Could you imagine if baseball games were routinely 90 minutes? I would definitely watch — and go to — a lot more of them. And most importantly for baseball, I would pay the same ticket price to go. Of course, shorter game times on television would undoubtedly mean fewer advertisements — but if more people overall were watching as a result… Anyway, Will’s point about fewer balls being put in play is an interesting one.
This year the average time between pitches has increased a full second, to 23.7. With about 300 pitches per game, this deadens things. Manfred says 67 percent of today’s major league pitchers worked under a pitch clock in the minor leagues. Soon, perhaps next year, a clock will require major league pitchers to deliver the ball within 20 seconds (15 would be better) after getting it back from the catcher. This will strengthen the rule requiring batters to stay in the batter’s box between pitches. (A whimsical proposal: Ban batting gloves. No one, from Ty Cobb through Ted Williams, used them, and now they occasion time-consuming fidgets.)
There should be limits on catchers’ traipsing to the mound. (In Game 2 of last year’s World Series, there were 13 hits and 14 mound visits.) Do warmed-up relief pitchers really need eight more warm-up pitches when they reach the mound? MLB packs too many commercials into breaks between half-innings — 2 minutes 5 seconds in the regular season, a minute more in the postseason. In a July 25 game, MLB will experiment with breaks of 1 minute 20 seconds.
The pitch clock basically has to happen at this point. There will be a fear of more injuries, of course, but many of the best pitchers in baseball are already the fastest to deliver. The trimming of commercials is decidedly more interesting to me. But I’m not holding my breath…
This season, more than 30 percent of at-bats are ending with walks or strikeouts.
Lots of gems in this interview by Alexis Sottile of director Cameron Crowe looking back on his (awesomely 90s) film, Singles:
You said Pearl Jam’s “State of Love and Trust” was like the soul of the movie. What was your relationship with the band like during the film?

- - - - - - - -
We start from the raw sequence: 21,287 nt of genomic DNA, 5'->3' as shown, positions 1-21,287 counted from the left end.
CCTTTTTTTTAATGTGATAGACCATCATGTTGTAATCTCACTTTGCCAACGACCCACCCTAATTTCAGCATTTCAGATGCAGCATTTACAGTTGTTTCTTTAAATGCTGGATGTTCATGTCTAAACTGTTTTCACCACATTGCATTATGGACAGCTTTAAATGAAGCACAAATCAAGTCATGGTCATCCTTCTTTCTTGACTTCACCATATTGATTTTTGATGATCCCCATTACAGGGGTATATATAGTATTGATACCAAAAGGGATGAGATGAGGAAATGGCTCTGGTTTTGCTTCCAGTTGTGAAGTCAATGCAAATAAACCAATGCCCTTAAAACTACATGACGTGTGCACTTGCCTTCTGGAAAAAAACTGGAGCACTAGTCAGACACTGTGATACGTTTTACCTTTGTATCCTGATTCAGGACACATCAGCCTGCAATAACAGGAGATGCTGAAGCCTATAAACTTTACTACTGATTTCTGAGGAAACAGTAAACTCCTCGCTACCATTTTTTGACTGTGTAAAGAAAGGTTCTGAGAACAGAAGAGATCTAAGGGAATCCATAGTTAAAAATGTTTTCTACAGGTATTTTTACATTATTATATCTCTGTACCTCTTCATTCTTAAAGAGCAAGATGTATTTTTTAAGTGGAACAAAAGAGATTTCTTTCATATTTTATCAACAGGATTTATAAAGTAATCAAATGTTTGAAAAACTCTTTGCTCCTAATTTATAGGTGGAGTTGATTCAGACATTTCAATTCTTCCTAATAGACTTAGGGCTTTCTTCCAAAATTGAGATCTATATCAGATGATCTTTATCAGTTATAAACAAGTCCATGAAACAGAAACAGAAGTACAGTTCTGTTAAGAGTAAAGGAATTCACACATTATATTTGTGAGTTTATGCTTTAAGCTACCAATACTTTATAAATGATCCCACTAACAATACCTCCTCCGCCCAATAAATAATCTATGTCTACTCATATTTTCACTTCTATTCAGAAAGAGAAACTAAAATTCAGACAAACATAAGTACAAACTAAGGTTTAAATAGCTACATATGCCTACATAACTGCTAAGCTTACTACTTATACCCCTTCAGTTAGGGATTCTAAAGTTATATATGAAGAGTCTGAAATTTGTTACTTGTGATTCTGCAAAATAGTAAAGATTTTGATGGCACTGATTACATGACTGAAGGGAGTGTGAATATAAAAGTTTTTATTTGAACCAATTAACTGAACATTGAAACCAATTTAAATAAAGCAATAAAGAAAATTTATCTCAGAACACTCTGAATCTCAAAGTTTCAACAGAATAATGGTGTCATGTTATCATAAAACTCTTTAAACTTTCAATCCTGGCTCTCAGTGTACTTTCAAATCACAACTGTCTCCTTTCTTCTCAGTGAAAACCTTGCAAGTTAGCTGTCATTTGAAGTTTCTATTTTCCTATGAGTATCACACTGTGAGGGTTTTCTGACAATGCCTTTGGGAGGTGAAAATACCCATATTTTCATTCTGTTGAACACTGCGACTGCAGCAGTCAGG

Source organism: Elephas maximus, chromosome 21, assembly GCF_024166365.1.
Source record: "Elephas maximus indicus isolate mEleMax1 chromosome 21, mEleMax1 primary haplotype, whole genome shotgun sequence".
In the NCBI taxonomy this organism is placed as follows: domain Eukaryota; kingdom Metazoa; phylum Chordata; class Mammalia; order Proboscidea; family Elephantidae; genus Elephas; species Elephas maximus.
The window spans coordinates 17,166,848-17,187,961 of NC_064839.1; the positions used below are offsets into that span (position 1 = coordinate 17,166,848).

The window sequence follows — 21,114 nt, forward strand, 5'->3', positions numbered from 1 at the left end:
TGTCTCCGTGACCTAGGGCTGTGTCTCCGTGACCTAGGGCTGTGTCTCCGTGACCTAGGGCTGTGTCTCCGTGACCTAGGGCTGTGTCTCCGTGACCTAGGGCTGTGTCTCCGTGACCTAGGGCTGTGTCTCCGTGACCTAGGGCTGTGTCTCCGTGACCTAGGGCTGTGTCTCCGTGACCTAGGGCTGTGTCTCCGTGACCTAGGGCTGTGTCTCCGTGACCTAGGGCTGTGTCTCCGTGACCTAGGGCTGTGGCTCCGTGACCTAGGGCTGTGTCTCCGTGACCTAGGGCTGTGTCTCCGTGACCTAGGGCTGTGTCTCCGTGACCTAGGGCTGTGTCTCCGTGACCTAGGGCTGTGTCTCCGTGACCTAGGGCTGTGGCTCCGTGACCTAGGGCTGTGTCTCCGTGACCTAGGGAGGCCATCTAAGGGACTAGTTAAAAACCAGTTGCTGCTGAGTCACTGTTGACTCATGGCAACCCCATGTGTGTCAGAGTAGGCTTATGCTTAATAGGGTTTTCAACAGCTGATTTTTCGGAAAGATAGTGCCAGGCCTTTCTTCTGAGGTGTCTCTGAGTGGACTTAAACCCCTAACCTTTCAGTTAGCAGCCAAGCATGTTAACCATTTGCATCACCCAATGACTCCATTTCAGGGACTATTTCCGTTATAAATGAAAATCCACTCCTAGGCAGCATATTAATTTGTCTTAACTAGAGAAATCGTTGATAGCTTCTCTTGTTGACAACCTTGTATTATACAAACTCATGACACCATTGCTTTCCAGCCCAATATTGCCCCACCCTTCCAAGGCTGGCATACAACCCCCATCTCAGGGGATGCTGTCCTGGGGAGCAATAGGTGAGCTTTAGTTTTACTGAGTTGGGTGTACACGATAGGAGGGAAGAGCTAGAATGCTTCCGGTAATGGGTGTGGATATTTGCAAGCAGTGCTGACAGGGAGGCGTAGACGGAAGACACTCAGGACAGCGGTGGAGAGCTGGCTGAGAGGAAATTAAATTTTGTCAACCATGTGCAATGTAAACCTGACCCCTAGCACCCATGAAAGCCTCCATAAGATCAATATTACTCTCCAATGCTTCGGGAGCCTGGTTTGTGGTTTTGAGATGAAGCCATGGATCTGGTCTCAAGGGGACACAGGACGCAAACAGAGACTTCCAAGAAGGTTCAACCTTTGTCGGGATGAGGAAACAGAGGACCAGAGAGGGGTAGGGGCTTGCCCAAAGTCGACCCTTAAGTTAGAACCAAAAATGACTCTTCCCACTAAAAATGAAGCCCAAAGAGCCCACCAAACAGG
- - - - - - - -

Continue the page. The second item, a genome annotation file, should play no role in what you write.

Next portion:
Pearl Jam became Pearl Jam while we were making the movie. They were Mookie Blaylock when we started. When we started, they barely had a lead singer, I think they had just brought Eddie up from San Diego. Jack Irons had turned them on to Eddie’s audition tape, and they brought him up. So Eddie was kind of falling in love with them, and they were falling in love with Eddie, and it was fun to take Eddie into this world too; he was joining this band and playing bigger shows and then we gave Jeff Ament a job in our art department. And we used his font on the title cards in the movie, his hand-written font was so great. I think he’s still disappointed that his Joe Perry Project poster got stolen from the wall of one of the apartments [laughs].
A crazy moment in time captured in a feature film. Also, loved those Jeff Ament fonts as a kid — had them on my PC and would use it for everything.
Anyway, Jeff Ament had designed this solo cassette which we thought was hilarious because it had all of these cool song titles like “Flutter Girl,” and “Spoonman,” and just like a really true-type “I’ve lost my band, and now I’m a soulful guy — these are my songs now” feeling. So we loved that Jeff had played out the fictitious life of Cliff Poncier. And one night, I stayed home, and Nancy, we were then married, she went out to a club, and she came back home, and she said, “Man, I met this guy, and he was selling solo cassettes, and so I got one for you.” And she hands me the Cliff Poncier cassette. And I was like, “That’s funny, haha.” And then she said, “You should listen to it.” So I put on the cassette. And holy shit, this is Chris Cornell, as Cliff Poncier, recording all of these songs, with lyrics, and total creative vision, and he has recorded the entire fake, solo cassette. And it’s fantastic. And “Seasons” comes on. And you just can’t help but go, “Wow.” This is a guy who we’ve only known in Soundgarden. And of course he’s incredibly creative, but who’s heard him like this? And we got to use “Seasons” on the soundtrack, and Chris did some of the score. And some of the unreleased score is on the new version of the album.
First of all, “Nancy” is Nancy Wilson, of Heart. Second, I had no idea that’s how “Spoonman” came to be — as a quasi-joke.
Did you learn anything from putting together the Say Anything soundtrack that you brought to the Singles soundtrack?